What Is a Multiset Data Structure in Python?


Heather Bennett

A multiset data structure, also known as a bag, is a collection of elements that allows duplicate values. Unlike a set, which only stores unique elements, a multiset can store multiple occurrences of the same element. In Python, this data structure is implemented using the collections.Counter class from the collections module.

Creating a Multiset

To create a multiset in Python, you can use the Counter() function from the collections module. This function takes an iterable as an argument and returns a dictionary-like object that represents the multiset.

from collections import Counter

# Creating a multiset
my_multiset = Counter([1, 2, 2, 3, 3, 3])

The output will be:

Counter({3: 3, 2: 2, 1: 1})

In this example, we created a multiset with multiple occurrences of the numbers 1, 2, and 3. The output shows the elements as keys and their respective counts as values in the form of a dictionary.

Accessing Elements in a Multiset

You can access individual elements in a multiset by using indexing or iteration. Since it is similar to a dictionary object, you can access the count of each element using square brackets:

print(my_multiset[3]) # Output: 3
print(my_multiset[4]) # Output: 0 (if element not present)

In this example, we accessed the count of element ‘3’ in our multiset. If an element is not present in the multiset, it will return 0 as the count.

You can also iterate over the multiset using a for loop:

for element in my_multiset:
    print(element, my_multiset[element])

This will print each element and its count on a separate line.

Modifying a Multiset

A multiset allows you to add or remove elements just like any other collection in Python. You can use the update() method to add elements to an existing multiset:

my_multiset.update([3, 4, 5])
Counter({3: 4, 2: 2, 1: 1, 4: 1, 5: 1})

In this example, we added three new elements (3, 4, and 5) to our existing multiset. The update() method increases the count of existing elements and adds new elements if they are not present.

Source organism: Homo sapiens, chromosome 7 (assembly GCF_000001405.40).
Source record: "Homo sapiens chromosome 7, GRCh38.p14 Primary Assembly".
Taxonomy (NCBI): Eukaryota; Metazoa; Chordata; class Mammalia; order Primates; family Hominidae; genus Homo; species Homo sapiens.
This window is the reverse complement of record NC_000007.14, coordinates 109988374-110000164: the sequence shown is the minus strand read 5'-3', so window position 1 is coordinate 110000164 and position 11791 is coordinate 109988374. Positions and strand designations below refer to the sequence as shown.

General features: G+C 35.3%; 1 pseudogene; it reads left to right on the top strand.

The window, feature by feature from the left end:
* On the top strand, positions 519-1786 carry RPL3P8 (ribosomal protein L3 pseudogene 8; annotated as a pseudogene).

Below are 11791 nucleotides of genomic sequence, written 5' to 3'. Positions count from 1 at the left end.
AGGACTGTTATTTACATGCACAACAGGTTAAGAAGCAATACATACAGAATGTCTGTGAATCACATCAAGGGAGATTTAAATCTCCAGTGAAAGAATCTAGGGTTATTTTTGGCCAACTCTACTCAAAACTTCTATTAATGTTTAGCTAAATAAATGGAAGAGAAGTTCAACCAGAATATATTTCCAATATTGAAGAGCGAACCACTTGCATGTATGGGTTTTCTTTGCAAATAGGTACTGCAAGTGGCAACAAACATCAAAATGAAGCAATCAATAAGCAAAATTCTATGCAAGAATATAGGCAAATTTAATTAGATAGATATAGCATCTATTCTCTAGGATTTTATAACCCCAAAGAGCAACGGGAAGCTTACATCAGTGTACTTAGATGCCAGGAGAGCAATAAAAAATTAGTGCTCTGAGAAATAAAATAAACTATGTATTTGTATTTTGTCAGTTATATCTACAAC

To remove elements from a multiset, you can use the subtract() method:

Counter({3: 3, 2: 2, 1: 1, 4: 1, 5: 1})

In this example, we decreased the count of element ‘3’ by one. If the count becomes zero or negative after subtraction, the element is removed from the multiset.

Operations on Multisets

The collections.Counter class provides several useful operations for multisets, such as:

  • most_common(): Returns a list of the n most common elements and their counts in the multiset.
  • elements(): Returns an iterator over the elements in the multiset, taking into account their counts.
  • union(): Returns the union of two multisets by taking the maximum count of each element.
  • intersection(): Returns the intersection of two multisets by taking the minimum count of each element.

You can explore these operations and more in the Python documentation for collections.Counter.


A multiset data structure is a useful tool when you need to keep track of multiple occurrences of elements in your program. Python’s collections.Counter class provides a convenient way to work with multisets, offering various operations to manipulate and retrieve information from them.

With this knowledge, you can now leverage multiset data structures in your Python programs to solve problems that involve counting or tracking occurrences of elements.

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